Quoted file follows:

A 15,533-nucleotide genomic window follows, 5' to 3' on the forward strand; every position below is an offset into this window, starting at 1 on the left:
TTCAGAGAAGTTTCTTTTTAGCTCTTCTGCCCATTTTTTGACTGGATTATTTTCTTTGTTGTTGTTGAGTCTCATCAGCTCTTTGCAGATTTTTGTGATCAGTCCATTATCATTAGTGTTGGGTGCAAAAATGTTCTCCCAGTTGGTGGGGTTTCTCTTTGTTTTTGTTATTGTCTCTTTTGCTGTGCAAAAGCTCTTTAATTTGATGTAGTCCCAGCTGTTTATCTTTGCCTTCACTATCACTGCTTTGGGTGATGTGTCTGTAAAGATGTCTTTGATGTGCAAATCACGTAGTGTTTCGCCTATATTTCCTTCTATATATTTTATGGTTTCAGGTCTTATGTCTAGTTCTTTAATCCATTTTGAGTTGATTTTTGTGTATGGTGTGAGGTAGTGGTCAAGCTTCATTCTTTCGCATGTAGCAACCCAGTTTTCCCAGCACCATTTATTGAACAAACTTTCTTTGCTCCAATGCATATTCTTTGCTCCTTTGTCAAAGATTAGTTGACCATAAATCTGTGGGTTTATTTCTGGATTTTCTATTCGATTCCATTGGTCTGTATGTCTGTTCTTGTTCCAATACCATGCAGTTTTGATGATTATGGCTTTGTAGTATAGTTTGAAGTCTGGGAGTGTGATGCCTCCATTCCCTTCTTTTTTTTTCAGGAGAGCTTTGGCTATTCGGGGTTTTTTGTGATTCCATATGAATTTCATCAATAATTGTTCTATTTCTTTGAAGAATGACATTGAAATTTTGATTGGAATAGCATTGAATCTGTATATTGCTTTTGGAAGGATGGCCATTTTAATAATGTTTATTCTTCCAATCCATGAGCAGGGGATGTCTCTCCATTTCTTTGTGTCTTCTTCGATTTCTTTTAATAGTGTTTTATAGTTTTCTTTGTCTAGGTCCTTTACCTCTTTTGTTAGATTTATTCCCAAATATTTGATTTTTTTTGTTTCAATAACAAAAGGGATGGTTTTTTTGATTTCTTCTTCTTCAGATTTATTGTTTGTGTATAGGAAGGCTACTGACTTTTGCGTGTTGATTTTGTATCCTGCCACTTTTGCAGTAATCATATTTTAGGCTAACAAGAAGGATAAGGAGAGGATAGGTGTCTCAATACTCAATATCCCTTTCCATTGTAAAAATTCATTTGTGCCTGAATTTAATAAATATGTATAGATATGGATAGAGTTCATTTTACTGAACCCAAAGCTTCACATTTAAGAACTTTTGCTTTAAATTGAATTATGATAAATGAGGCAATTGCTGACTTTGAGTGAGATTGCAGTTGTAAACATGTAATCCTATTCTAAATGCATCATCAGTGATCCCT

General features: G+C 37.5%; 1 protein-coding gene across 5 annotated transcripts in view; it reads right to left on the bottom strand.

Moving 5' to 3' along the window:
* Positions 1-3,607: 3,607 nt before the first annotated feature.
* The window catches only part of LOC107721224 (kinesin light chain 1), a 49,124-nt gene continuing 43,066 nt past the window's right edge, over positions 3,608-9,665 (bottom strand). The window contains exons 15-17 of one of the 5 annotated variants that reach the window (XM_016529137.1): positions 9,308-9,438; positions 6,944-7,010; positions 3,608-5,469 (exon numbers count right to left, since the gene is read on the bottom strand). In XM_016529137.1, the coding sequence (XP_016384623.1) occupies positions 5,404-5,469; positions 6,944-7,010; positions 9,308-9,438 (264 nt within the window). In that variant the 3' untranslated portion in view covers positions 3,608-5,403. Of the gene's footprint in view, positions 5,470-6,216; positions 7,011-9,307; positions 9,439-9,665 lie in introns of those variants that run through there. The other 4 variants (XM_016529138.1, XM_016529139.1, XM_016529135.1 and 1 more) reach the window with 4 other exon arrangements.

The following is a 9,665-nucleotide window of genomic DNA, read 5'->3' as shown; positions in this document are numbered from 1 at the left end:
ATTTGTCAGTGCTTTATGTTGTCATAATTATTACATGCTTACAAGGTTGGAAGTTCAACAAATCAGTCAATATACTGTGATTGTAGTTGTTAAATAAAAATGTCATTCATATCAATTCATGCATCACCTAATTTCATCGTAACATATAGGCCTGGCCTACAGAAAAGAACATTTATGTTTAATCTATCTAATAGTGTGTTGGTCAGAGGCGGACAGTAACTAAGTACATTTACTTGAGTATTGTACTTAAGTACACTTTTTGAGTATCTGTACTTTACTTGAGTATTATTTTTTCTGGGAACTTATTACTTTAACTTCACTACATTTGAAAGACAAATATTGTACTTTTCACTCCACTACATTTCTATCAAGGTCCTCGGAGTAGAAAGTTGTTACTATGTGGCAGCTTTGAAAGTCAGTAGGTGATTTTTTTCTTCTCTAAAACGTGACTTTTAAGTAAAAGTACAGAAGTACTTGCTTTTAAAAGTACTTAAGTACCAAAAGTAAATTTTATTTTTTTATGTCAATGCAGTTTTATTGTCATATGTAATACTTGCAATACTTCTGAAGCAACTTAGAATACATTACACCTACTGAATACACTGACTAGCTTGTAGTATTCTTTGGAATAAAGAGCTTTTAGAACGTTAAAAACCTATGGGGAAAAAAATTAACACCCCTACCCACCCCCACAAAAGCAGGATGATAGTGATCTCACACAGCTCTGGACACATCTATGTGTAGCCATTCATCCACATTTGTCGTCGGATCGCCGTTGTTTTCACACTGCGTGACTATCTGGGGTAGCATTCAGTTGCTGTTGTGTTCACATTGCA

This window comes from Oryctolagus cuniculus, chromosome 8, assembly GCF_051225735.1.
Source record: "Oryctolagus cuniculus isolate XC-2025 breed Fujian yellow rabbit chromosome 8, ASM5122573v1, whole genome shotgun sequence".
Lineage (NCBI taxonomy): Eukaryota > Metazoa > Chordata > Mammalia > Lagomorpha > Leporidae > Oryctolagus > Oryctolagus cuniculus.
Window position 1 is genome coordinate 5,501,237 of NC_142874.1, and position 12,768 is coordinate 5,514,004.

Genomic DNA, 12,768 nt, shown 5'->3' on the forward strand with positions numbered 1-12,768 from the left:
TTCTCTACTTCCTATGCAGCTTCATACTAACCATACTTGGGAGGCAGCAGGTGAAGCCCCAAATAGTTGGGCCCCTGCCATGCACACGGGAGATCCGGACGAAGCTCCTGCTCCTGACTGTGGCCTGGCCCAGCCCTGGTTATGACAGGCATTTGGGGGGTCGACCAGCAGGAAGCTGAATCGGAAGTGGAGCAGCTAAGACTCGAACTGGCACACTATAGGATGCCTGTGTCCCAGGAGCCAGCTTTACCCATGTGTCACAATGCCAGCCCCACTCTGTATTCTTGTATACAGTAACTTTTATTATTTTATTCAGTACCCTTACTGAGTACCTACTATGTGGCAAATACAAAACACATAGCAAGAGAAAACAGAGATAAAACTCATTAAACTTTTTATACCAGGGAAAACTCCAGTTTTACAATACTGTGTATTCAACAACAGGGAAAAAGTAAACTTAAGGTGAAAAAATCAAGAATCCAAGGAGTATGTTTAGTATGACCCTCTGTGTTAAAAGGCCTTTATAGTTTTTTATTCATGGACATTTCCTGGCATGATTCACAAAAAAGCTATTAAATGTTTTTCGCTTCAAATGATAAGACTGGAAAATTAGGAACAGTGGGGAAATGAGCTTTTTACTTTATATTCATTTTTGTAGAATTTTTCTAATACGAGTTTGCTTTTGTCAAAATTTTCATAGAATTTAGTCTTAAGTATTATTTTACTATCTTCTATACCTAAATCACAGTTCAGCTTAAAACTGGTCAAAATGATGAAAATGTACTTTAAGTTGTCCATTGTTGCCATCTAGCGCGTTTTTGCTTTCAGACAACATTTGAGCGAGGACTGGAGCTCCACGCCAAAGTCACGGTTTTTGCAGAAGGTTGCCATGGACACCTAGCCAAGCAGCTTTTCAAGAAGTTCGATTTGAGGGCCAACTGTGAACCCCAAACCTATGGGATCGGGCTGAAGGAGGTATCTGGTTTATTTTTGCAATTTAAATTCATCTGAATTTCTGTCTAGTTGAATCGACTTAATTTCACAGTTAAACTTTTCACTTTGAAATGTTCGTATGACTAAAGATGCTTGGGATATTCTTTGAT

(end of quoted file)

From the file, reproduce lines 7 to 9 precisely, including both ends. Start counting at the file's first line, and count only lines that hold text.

The following is a 9,665-nucleotide window of genomic DNA, read 5'->3' as shown; positions in this document are numbered from 1 at the left end:
ATTTGTCAGTGCTTTATGTTGTCATAATTATTACATGCTTACAAGGTTGGAAGTTCAACAAATCAGTCAATATACTGTGATTGTAGTTGTTAAATAAAAATGTCATTCATATCAATTCATGCATCACCTAATTTCATCGTAACATATAGGCCTGGCCTACAGAAAAGAACATTTATGTTTAATCTATCTAATAGTGTGTTGGTCAGAGGCGGACAGTAACTAAGTACATTTACTTGAGTATTGTACTTAAGTACACTTTTTGAGTATCTGTACTTTACTTGAGTATTATTTTTTCTGGGAACTTATTACTTTAACTTCACTACATTTGAAAGACAAATATTGTACTTTTCACTCCACTACATTTCTATCAAGGTCCTCGGAGTAGAAAGTTGTTACTATGTGGCAGCTTTGAAAGTCAGTAGGTGATTTTTTTCTTCTCTAAAACGTGACTTTTAAGTAAAAGTACAGAAGTACTTGCTTTTAAAAGTACTTAAGTACCAAAAGTAAATTTTATTTTTTTATGTCAATGCAGTTTTATTGTCATATGTAATACTTGCAATACTTCTGAAGCAACTTAGAATACATTACACCTACTGAATACACTGACTAGCTTGTAGTATTCTTTGGAATAAAGAGCTTTTAGAACGTTAAAAACCTATGGGGAAAAAAATTAACACCCCTACCCACCCCCACAAAAGCAGGATGATAGTGATCTCACACAGCTCTGGACACATCTATGTGTAGCCATTCATCCACATTTGTCGTCGGATCGCCGTTGTTTTCACACTGCGTGACTATCTGGGGTAGCATTCAGTTGCTGTTGTGTTCACATTGCA

This window comes from Oryctolagus cuniculus, chromosome 8, assembly GCF_051225735.1.